But if you still can’t resist that temptation, I offer this suggestion (here’s that twist I mentioned earlier): Head to eBay and get yourself a cheap film camera, like the 35mm Pentax K1000 that I just bought. But wait a second, I thought you said, “it’s not what’s in your hands, but what’s in your head.” — Yes, indeed I did, but I’m also realistic about gear lust. Sometimes you just need to buy something. But instead of the typical lens or camera body upgrade, take a hard left into uncharted territory and buy something you never thought you’d ever buy. For me, I never thought I’d go back to film. Hell, I never really shot much film in the first place. I think the last time I used a film camera I was in my teens in the early 1990s.

I want to reiterate that your imagination is the most important thing, but if gear is ever going to have any impact at all on the creative process, it’s likely to happen when you choose a piece of gear that really shakes things up, and makes you look at your craft in a different way. And in the case of old 35mm film cameras, it’s an inexpensive way to satisfy that hardware craving. Well, at least the gear is cheap. If you really get hooked, the film and developing costs could start to add up! Oh no, what have I done! 🙂

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Dusting Off An Oldie But Goodie, The Nikon D40

I bought a refurbished Nikon D40 five years ago, and at that time, it was already a 2-year old model (introduced in 2006). But the D40 had (and still has) a cult following. The Nikon website still lists the now discontinued D40 in the archive section, and it has a 4.5 star rating with over 1200 reviews. Here’s a sampling of some of those reviews:


Sam (May 19, 2013) 5 stars —  “Compact and easy to use.” – I have used this camera under a wide range of conditions including sports under poor light condition and always with good results. Ex. High School Basketball (with a AF-S Nikkor 35mm 1:1.8 G lens.

DS1987 (June 29, 2012) 5 stars — “Perfect camera” — This camera exceeds my expectations, for a long while i favored my old canon 35mm slr over the new digital slr’s. But when i bought this to replace it i quickly found that i can get great quality pictures faster and easier no 35m film required. perfect camera for hobbyist or professionals.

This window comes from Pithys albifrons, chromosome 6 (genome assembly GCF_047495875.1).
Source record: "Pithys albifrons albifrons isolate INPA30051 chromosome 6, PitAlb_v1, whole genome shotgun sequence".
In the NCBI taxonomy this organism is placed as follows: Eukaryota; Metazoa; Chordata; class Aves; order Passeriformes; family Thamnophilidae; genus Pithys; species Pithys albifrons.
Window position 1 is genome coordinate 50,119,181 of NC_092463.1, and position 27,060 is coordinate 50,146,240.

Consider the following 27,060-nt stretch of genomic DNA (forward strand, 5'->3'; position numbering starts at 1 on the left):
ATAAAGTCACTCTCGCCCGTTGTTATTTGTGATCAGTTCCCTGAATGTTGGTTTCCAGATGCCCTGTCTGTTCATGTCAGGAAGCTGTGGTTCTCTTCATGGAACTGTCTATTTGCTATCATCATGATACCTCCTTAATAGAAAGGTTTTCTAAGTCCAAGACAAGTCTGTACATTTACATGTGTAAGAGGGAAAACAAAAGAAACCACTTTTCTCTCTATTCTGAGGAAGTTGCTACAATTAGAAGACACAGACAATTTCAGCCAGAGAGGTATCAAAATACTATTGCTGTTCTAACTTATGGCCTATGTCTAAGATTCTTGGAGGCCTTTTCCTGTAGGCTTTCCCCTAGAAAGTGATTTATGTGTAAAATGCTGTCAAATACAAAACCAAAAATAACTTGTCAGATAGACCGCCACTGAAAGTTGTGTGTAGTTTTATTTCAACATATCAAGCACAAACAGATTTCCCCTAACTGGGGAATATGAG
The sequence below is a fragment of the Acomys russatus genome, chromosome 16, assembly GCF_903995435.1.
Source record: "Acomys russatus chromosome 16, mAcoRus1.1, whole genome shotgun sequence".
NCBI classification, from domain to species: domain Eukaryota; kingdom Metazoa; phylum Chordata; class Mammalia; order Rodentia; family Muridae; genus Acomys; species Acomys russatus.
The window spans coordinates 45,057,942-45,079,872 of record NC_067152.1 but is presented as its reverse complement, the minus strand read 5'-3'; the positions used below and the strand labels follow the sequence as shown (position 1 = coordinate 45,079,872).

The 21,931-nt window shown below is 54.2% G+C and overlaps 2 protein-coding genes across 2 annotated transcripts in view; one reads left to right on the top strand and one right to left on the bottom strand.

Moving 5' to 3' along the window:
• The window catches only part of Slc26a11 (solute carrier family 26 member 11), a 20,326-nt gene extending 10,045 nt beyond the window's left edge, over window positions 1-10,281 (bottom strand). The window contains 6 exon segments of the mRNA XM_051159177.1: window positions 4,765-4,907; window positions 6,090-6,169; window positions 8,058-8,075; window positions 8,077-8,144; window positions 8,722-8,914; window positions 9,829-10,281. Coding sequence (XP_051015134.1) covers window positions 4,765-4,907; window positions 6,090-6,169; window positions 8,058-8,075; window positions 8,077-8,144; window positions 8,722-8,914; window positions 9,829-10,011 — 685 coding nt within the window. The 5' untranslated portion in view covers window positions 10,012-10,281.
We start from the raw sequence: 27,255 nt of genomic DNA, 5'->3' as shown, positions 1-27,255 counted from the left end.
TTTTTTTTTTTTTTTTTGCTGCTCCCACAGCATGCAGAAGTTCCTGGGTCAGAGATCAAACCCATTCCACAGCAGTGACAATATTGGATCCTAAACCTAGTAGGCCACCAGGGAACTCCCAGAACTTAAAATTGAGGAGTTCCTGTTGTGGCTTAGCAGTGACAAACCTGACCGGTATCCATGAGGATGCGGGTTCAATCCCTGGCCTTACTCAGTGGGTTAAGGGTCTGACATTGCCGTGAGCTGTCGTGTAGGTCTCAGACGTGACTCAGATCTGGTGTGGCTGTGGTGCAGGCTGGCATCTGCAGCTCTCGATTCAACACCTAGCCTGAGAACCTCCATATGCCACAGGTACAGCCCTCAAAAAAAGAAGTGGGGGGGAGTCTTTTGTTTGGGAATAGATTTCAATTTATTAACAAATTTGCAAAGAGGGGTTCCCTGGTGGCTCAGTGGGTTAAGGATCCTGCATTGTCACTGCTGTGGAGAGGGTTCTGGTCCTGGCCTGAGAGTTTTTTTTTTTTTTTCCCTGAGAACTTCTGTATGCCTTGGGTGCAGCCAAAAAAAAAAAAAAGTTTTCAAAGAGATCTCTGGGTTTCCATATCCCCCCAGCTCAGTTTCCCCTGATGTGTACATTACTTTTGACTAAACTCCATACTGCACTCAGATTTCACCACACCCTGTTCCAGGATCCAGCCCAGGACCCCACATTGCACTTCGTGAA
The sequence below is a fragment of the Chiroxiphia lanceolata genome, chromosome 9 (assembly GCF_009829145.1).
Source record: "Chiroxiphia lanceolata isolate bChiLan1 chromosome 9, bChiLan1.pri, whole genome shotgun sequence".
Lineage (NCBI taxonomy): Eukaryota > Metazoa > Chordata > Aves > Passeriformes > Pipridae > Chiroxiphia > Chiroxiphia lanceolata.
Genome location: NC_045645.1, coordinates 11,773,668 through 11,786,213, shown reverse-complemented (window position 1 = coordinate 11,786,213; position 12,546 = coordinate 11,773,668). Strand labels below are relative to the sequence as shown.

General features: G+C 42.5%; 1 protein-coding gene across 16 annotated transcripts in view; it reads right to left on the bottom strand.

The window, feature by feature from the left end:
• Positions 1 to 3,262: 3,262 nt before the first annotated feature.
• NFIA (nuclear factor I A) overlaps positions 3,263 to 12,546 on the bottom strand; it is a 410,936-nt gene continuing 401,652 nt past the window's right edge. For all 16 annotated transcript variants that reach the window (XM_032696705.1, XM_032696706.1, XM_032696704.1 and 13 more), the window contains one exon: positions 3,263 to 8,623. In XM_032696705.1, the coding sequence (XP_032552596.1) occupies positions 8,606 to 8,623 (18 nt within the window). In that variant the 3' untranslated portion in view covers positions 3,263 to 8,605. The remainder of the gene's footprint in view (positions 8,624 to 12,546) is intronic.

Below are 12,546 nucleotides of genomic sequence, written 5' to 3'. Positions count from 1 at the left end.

ShaldonB (May 15, 2012) 5 stars — “Totally Flabbergasted By My D40” — Some photographers out there ([particularly] people who are new to the art) always think more is better; bigger is better. Fortunately, in reality, that is not the case. The simple design of the D40 makes it perfect for anyone from amateur to pro. It is truly capable of handling anything a professional grade camera is -if you know how to use it [correctly] that is. Because it is compact and light weight it goes anywhere! (up rock walls and mountain sides!) And because it is no longer in production (sadly), it is easy to find one in immaculate condition and [extremely] well priced second hand. I love mine! There may come a day when my D40 fails me and I will have to find a new camera to shoot, that will be a sad day, but until that time I wouldn’t choose to shoot anything else!

The Nikon D40 enjoyed a long production run of over 2 years before being superseded by the D3000. And I used my trusty D40 for close to two years before moving on the greener pastures (the D7000) in late 2010. Since that time, the D40 has been sitting in a camera bag, possibly never to see the light of day again.

For a good while after buying the D7000 I would take it pretty much anywhere I went. The idea was simple, you can’t take any photos if you don’t have your camera with you. But eventually I grew tired of lugging around the weight of the D7000 and a few lenses every where I went, and I didn’t exactly like the idea of leaving it in my car if I didn’t feel like carrying it on a particular day. So I stopped taking the D7000 with me everywhere I go, and that was about 8 months ago now.

But recently I’ve returned again to the thinking that a photographer should always have a camera nearby, but I’m still not crazy about taking the D7000 everywhere (unless on a specific photography outing). So I decided the D40 was to be resurrected. After all, it is a perfectly capable camera, and it has the added benefit of being compact and lightweight, and I’ll have no problem keeping it in my car when necessary. So that’s the plan, the oldie but goodie D40 will now be my every day walk around camera. Now I just need to decide what lens (or lenses) to keep with it. I still have the 18-55mm kit lens, and the 55-200mm VR zoom (which have also sat idle for quite some time). So I’ll definitely keep those in the D40 bag. But given the D40’s low light limitations, I think I will keep my 35mm prime lens with it as well. In fact, that prime lens (AF-S DX Nikkor 35mm f/1.8G) might just be the lens I keep on the D40 most of the time. I loved that combination when the D40 was my primary (and only) camera body.

And for anyone who might be skeptical of this new plan, here’s a shot taken with my D40 a few years back (yes, some post-processing in Lightroom):


My alternate naming for this photo is "Walking Towards The Light." This was taken at the World War II Memorial in Washington D.C. on October 30, 2010.

My alternate naming for this photo is “Walking Towards The Light.” This was taken at the World War II Memorial in Washington D.C. on October 30, 2010.